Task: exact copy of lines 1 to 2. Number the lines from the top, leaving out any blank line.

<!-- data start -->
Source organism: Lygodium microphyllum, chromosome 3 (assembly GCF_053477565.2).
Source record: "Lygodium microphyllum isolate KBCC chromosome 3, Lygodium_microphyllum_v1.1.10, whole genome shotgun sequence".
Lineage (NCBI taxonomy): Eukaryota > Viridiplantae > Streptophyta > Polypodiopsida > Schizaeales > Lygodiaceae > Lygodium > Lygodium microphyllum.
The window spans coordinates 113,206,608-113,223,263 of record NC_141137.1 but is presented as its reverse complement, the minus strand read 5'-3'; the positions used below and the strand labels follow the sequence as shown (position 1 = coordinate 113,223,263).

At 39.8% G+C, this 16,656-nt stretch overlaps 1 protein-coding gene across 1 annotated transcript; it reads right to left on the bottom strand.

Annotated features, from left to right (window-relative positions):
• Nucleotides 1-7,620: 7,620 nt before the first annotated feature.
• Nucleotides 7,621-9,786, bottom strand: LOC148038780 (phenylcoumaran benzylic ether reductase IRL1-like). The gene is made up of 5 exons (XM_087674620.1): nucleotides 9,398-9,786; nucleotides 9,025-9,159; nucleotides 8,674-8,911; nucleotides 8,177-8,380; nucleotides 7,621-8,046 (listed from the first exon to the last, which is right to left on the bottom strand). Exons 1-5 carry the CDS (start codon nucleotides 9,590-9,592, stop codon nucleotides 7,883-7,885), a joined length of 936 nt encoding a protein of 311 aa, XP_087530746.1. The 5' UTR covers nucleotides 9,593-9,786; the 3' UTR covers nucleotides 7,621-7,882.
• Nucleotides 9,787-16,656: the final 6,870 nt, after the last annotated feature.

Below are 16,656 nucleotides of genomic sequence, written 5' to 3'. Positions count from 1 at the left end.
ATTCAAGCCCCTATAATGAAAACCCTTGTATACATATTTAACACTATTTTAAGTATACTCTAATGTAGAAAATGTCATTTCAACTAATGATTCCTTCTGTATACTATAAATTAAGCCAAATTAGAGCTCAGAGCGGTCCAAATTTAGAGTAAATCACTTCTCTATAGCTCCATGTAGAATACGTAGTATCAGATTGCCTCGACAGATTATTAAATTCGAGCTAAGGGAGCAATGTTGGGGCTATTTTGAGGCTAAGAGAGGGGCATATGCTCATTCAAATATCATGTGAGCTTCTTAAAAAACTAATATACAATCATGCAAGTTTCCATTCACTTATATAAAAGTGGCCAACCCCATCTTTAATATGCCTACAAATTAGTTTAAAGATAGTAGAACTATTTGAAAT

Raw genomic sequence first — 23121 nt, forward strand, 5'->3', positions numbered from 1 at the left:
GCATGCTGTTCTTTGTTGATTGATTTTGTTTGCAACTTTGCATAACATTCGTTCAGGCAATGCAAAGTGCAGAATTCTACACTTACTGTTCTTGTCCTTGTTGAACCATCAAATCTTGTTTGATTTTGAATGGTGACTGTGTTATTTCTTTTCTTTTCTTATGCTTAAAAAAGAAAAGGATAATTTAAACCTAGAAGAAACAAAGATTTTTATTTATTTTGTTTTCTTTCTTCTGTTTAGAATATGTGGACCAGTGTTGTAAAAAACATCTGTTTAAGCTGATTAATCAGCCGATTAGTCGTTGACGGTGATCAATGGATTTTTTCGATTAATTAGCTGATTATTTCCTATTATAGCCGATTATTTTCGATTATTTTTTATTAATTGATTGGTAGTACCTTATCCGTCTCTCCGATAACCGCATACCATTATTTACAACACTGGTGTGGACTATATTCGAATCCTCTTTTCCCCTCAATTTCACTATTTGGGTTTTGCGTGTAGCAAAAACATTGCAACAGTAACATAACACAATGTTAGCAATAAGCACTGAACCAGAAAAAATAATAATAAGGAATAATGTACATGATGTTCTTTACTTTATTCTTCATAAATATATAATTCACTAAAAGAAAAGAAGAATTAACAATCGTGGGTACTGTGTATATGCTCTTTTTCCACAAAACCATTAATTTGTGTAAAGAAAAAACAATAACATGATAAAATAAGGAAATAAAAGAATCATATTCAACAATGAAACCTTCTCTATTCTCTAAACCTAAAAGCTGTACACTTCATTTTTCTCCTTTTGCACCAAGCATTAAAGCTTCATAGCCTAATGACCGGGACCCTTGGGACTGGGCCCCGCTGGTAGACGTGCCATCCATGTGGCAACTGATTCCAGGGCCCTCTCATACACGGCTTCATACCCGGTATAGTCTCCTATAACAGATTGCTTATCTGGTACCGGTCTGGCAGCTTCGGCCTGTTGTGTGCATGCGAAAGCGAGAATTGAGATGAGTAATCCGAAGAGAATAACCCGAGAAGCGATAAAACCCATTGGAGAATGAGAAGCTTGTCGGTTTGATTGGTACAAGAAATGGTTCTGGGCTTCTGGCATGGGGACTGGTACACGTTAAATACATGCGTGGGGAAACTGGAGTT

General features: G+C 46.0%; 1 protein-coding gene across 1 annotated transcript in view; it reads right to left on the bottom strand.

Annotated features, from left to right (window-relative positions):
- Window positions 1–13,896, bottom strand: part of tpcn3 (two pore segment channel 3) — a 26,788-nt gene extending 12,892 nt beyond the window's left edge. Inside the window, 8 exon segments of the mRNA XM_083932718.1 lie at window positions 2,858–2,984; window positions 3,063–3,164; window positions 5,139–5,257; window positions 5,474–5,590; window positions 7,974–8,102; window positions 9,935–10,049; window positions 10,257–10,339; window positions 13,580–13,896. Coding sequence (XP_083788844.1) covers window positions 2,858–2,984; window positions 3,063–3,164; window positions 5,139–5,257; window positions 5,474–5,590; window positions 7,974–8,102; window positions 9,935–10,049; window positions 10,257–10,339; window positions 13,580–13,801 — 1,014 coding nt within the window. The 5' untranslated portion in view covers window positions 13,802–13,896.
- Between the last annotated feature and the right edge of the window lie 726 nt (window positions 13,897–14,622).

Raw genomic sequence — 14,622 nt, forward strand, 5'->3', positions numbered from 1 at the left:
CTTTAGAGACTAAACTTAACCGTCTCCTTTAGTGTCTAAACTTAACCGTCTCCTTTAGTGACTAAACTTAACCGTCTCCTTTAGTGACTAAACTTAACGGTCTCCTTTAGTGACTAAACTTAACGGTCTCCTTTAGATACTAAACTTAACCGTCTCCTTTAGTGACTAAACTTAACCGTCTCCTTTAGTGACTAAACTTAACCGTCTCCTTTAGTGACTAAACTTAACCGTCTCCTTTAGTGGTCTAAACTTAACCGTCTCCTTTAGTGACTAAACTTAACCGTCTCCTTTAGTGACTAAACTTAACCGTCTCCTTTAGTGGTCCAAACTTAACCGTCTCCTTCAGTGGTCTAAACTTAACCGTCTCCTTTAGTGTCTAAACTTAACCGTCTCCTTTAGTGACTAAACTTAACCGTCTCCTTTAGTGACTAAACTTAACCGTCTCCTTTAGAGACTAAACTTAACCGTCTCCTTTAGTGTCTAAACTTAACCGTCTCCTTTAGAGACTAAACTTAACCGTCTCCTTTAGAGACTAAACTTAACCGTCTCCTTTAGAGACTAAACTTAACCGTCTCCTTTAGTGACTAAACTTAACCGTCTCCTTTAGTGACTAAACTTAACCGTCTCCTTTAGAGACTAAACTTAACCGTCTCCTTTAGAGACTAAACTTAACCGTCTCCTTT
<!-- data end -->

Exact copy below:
Source organism: Lygodium microphyllum, chromosome 3 (assembly GCF_053477565.2).
Source record: "Lygodium microphyllum isolate KBCC chromosome 3, Lygodium_microphyllum_v1.1.10, whole genome shotgun sequence".